happen—not often, but they do happen.”

It’s an invitation and a dare.  The pages of this small, nearly square book are thick like an artist’s sketchpad, and each chapter is divided by a drawing: a cliff with a cabin on the beach.  The sea with moon and clouds.  The characters in the book are a hunter, a mermaid, a bear, a lynx and finally a boy.  But there are no figures in any of the drawings.  They are places to enter, caves to peer into; there is a bow hanging from the branch of a tree for the reader to pick up and try for herself, the arrows are leaning against a log just below.  The book was published in 1965, at a time when traditional families were fracturing, and new ways of forming a family were being explored.  The Animal Family is a love story not only between the Hunter and the Mermaid, but between all of the different creatures that find their way home together.  As Jarrell writes, “The hunter and the mermaid were so different from each other that it seemed to them, finally, that they were exactly alike; they lived together and were happy.”  It is a book that offers not only escape but solace.  Each of the characters enters a world they have never known before, and there is an acceptance that much will never be understood.

When the lynx plays too rough the hunter tells him: ‘“Velvet paws!  Velvet paws!”  The Mermaid, who is learning the hunter’s language asks, “What’s velvet?”

‘“I don’t know,” the hunter said.  ‘But it’s what you say to a cat to get him to keep his claws in.  My mother used to say it on the boat.’  So the hunter said it and the mermaid and the lynx understood it, each in his own way—a little scrap of velvet there between the forest and the sea.”’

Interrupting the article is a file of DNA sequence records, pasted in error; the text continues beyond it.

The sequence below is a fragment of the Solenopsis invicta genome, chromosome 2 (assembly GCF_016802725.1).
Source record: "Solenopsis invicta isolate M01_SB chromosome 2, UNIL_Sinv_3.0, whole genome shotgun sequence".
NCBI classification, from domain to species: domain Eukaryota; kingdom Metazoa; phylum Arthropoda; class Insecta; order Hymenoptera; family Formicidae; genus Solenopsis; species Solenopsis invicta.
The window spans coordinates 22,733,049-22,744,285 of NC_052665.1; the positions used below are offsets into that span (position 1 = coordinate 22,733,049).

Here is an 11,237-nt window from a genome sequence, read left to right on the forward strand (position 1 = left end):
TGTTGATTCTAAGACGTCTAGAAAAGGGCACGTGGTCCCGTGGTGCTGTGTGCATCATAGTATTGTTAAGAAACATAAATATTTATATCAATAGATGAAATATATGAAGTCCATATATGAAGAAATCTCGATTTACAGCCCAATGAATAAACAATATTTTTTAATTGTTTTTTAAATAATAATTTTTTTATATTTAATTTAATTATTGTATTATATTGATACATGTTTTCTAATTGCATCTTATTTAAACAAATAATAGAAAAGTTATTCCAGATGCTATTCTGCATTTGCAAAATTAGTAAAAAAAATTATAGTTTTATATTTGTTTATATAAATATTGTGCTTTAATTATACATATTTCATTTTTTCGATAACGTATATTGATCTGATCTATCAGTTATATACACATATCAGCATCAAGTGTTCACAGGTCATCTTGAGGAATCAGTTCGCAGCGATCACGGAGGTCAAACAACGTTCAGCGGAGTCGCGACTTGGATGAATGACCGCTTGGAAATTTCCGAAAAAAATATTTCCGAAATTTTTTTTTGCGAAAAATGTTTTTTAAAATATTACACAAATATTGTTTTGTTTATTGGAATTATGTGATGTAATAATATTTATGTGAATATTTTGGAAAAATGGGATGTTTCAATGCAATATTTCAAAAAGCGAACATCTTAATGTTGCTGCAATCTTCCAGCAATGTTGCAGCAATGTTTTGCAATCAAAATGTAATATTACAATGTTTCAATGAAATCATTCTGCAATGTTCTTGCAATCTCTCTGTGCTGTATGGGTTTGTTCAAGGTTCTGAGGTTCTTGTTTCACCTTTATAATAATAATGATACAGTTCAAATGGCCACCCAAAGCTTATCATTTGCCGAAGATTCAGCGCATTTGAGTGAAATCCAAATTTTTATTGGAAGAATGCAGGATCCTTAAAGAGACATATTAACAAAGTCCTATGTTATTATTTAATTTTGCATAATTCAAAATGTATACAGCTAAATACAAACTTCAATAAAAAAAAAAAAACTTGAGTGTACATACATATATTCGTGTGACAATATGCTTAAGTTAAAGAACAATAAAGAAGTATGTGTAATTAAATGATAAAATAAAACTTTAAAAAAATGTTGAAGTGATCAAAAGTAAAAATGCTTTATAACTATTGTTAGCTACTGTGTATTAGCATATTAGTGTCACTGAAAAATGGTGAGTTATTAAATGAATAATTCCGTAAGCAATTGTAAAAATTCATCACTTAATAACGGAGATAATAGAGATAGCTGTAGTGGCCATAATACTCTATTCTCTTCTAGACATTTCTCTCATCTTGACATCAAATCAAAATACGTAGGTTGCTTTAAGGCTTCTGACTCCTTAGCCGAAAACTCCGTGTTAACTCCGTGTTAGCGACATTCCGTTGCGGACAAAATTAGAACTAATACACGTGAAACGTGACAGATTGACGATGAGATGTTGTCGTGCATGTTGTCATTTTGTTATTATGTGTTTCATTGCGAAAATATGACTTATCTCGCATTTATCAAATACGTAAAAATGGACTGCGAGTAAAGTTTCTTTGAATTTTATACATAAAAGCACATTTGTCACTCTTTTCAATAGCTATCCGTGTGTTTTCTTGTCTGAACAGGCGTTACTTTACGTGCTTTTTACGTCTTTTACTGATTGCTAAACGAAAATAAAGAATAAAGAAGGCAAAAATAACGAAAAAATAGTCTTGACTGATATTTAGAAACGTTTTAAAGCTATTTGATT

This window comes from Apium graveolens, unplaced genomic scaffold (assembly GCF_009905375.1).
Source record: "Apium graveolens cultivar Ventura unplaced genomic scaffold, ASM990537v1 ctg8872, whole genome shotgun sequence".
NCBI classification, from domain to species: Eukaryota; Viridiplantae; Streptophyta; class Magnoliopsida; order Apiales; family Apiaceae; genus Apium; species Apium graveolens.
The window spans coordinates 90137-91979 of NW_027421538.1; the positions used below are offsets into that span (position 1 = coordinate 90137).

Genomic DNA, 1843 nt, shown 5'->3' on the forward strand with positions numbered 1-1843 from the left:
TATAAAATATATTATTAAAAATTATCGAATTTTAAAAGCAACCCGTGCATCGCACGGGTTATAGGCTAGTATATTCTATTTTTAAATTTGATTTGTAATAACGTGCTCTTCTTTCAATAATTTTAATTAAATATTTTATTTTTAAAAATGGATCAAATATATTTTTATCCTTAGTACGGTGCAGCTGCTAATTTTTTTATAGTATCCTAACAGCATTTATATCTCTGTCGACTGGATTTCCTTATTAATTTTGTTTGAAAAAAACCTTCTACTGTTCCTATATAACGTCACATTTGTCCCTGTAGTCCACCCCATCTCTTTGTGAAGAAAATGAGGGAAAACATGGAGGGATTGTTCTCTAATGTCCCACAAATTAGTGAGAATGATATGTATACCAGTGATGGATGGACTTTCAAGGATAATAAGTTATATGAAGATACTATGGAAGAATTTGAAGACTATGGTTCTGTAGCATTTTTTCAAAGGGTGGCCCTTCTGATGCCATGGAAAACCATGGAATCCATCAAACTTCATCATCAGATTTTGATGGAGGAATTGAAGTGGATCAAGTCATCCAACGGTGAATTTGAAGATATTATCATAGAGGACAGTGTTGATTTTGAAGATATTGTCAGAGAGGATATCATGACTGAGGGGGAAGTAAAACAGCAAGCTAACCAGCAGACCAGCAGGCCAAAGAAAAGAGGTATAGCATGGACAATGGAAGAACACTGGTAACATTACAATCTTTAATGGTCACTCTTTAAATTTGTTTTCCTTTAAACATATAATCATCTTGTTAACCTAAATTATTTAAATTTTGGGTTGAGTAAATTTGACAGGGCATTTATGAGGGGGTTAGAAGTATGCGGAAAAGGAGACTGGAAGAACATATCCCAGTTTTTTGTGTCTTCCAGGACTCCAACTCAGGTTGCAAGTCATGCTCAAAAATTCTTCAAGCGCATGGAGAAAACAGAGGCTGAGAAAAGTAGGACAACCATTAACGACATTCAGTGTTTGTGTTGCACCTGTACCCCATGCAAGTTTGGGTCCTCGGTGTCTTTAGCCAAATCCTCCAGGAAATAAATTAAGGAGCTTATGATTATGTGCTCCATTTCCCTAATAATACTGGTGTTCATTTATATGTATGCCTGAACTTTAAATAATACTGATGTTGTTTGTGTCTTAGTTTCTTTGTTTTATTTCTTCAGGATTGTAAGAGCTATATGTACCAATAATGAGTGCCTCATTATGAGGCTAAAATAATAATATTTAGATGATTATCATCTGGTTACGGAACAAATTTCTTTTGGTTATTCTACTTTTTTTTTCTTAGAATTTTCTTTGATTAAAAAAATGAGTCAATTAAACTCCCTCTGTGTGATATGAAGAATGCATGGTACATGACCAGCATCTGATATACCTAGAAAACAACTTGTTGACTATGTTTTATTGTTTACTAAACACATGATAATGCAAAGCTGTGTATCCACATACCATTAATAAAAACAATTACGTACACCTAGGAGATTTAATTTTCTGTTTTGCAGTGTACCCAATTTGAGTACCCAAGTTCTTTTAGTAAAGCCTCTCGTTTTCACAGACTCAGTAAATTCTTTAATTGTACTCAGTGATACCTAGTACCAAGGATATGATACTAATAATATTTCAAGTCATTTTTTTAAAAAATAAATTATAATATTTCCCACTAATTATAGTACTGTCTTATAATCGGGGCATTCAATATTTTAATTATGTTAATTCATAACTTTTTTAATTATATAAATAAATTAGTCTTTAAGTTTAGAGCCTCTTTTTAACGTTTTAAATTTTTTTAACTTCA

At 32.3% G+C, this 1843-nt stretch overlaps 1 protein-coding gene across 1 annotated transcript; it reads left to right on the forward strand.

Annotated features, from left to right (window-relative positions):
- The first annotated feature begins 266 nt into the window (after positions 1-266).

There are times when a book can be your home, a shell that you carry on your back.  A book with pictures is even better; you can build a whole landscape with that.  You are in some hard places, the waiting room at the hospital, the departure lounge at the airport on your way to something unimaginable, to name just a few.  But if you have the right book you can pitch a tent and build a fire, right there on the shore of disaster.

The Animal Family

(this post was adapted from a short essay originally published in Postroad magazine, as “The Animal Family”)

Swallows and Amazons

When I was a kid I was lucky enough to spend a few weeks every summer on the Southern Massachusetts coast, near where my father grew up, in Fall River. That's when I learned about "messing about with boats" as Ratty says in The Wind in the Willows, and could spend my time exploring a tidal river that leads to the sea, and has strong currents, tides and sandbars. This is also where I first read Swallows and Amazons by Arthur Ransome. This is the first book in a series about a group of English children who meet up in the summer and sail their small boats and have endless adventures. The larger family of four kids are the "Swallows" because their boat is named "Swallow" and the two sisters they meet are the "Amazons" (and yes, their boat was named "Amazon").  I loved this book and one of the best things about it was that it was part of a series, so once you got started there were many more adventures ahead. I was the kind of kid who practiced knots, learned how to splice rope and always carried a jack knife. I also made maps of our river, modeled on the one on the endpapers of Swallows and Amazons as well as some of the other books by Ransome. I wish that every one of my books had a map on the endpapers. So far, I haven't been able to fulfill that dream, but someday I hope I will. I did have a little boat that I could row, and then later, sail with my father and friends I met up with by the river every summer. I never became as good a sailor as the kids in the books, but I loved making maps. I would draw them on a sheet of plain paper, then dip the whole thing into a pan of cold black tea, to make it look like old parchment. Then I would sit out on the front porch and burn the edges, so it would look really old. There is something about mapping, and map making, and the books that I read as a child made their own maps inside of me.